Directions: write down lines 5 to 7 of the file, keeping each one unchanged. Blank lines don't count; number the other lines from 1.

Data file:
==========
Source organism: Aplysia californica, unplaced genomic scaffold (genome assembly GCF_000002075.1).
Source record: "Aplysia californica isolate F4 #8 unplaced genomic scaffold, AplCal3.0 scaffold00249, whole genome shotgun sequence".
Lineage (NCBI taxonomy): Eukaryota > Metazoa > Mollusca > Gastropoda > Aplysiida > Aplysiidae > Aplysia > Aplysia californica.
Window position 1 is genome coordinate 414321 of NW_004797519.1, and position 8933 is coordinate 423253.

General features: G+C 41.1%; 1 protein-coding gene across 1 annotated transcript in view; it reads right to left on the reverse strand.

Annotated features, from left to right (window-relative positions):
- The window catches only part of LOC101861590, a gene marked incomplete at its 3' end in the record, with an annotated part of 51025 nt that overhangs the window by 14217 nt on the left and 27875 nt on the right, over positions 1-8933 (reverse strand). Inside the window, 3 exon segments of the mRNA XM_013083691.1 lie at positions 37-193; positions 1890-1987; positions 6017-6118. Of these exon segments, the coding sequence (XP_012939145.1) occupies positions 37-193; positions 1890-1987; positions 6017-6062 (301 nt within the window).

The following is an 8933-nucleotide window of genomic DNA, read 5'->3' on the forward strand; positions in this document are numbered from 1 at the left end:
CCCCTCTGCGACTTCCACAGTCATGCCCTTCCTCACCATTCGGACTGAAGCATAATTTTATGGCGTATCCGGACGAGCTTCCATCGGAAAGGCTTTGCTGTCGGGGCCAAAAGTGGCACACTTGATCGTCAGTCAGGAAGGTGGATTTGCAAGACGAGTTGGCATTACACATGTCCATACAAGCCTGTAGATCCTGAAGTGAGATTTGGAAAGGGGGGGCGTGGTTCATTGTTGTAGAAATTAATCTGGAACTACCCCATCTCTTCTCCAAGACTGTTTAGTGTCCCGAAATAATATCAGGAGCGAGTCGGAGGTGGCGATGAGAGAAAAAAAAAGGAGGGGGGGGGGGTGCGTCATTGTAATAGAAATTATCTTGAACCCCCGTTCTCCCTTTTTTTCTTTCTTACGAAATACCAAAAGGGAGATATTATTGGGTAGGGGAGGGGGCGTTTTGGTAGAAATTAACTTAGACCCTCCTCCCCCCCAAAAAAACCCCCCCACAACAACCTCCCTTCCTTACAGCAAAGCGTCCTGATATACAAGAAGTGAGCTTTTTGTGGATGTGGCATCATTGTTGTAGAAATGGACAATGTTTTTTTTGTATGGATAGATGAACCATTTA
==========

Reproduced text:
General features: G+C 41.1%; 1 protein-coding gene across 1 annotated transcript in view; it reads right to left on the reverse strand.

Annotated features, from left to right (window-relative positions):
- The window catches only part of LOC101861590, a gene marked incomplete at its 3' end in the record, with an annotated part of 51025 nt that overhangs the window by 14217 nt on the left and 27875 nt on the right, over positions 1-8933 (reverse strand). Inside the window, 3 exon segments of the mRNA XM_013083691.1 lie at positions 37-193; positions 1890-1987; positions 6017-6118. Of these exon segments, the coding sequence (XP_012939145.1) occupies positions 37-193; positions 1890-1987; positions 6017-6062 (301 nt within the window).